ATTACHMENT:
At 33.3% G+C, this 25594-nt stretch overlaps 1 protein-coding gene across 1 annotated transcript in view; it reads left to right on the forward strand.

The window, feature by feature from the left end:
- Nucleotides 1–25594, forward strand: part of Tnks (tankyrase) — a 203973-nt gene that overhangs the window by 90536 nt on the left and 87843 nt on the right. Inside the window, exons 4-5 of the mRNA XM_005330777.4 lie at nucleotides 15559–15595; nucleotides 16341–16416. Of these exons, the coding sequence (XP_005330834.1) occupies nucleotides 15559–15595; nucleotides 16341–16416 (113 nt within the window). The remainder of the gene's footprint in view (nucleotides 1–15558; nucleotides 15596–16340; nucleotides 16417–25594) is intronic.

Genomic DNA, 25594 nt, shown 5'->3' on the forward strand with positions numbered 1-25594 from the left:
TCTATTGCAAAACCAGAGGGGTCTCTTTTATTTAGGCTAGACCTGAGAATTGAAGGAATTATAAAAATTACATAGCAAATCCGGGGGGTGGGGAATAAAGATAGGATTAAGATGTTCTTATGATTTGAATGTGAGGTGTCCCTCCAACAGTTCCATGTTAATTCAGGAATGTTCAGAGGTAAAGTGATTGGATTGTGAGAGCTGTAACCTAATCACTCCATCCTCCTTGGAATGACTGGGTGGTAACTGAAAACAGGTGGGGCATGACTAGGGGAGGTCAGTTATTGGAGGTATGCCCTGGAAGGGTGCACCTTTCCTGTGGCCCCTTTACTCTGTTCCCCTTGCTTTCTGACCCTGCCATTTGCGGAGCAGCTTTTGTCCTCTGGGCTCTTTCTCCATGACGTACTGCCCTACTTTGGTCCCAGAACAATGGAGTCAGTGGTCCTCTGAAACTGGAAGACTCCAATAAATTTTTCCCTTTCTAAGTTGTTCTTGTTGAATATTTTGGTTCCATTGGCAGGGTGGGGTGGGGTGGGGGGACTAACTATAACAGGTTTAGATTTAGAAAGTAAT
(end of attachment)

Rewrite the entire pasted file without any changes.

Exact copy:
At 33.3% G+C, this 25594-nt stretch overlaps 1 protein-coding gene across 1 annotated transcript in view; it reads left to right on the forward strand.

The window, feature by feature from the left end:
- Nucleotides 1–25594, forward strand: part of Tnks (tankyrase) — a 203973-nt gene that overhangs the window by 90536 nt on the left and 87843 nt on the right. Inside the window, exons 4-5 of the mRNA XM_005330777.4 lie at nucleotides 15559–15595; nucleotides 16341–16416. Of these exons, the coding sequence (XP_005330834.1) occupies nucleotides 15559–15595; nucleotides 16341–16416 (113 nt within the window). The remainder of the gene's footprint in view (nucleotides 1–15558; nucleotides 15596–16340; nucleotides 16417–25594) is intronic.

Genomic DNA, 25594 nt, shown 5'->3' on the forward strand with positions numbered 1-25594 from the left:
TCTATTGCAAAACCAGAGGGGTCTCTTTTATTTAGGCTAGACCTGAGAATTGAAGGAATTATAAAAATTACATAGCAAATCCGGGGGGTGGGGAATAAAGATAGGATTAAGATGTTCTTATGATTTGAATGTGAGGTGTCCCTCCAACAGTTCCATGTTAATTCAGGAATGTTCAGAGGTAAAGTGATTGGATTGTGAGAGCTGTAACCTAATCACTCCATCCTCCTTGGAATGACTGGGTGGTAACTGAAAACAGGTGGGGCATGACTAGGGGAGGTCAGTTATTGGAGGTATGCCCTGGAAGGGTGCACCTTTCCTGTGGCCCCTTTACTCTGTTCCCCTTGCTTTCTGACCCTGCCATTTGCGGAGCAGCTTTTGTCCTCTGGGCTCTTTCTCCATGACGTACTGCCCTACTTTGGTCCCAGAACAATGGAGTCAGTGGTCCTCTGAAACTGGAAGACTCCAATAAATTTTTCCCTTTCTAAGTTGTTCTTGTTGAATATTTTGGTTCCATTGGCAGGGTGGGGTGGGGTGGGGGGACTAACTATAACAGGTTTAGATTTAGAAAGTAAT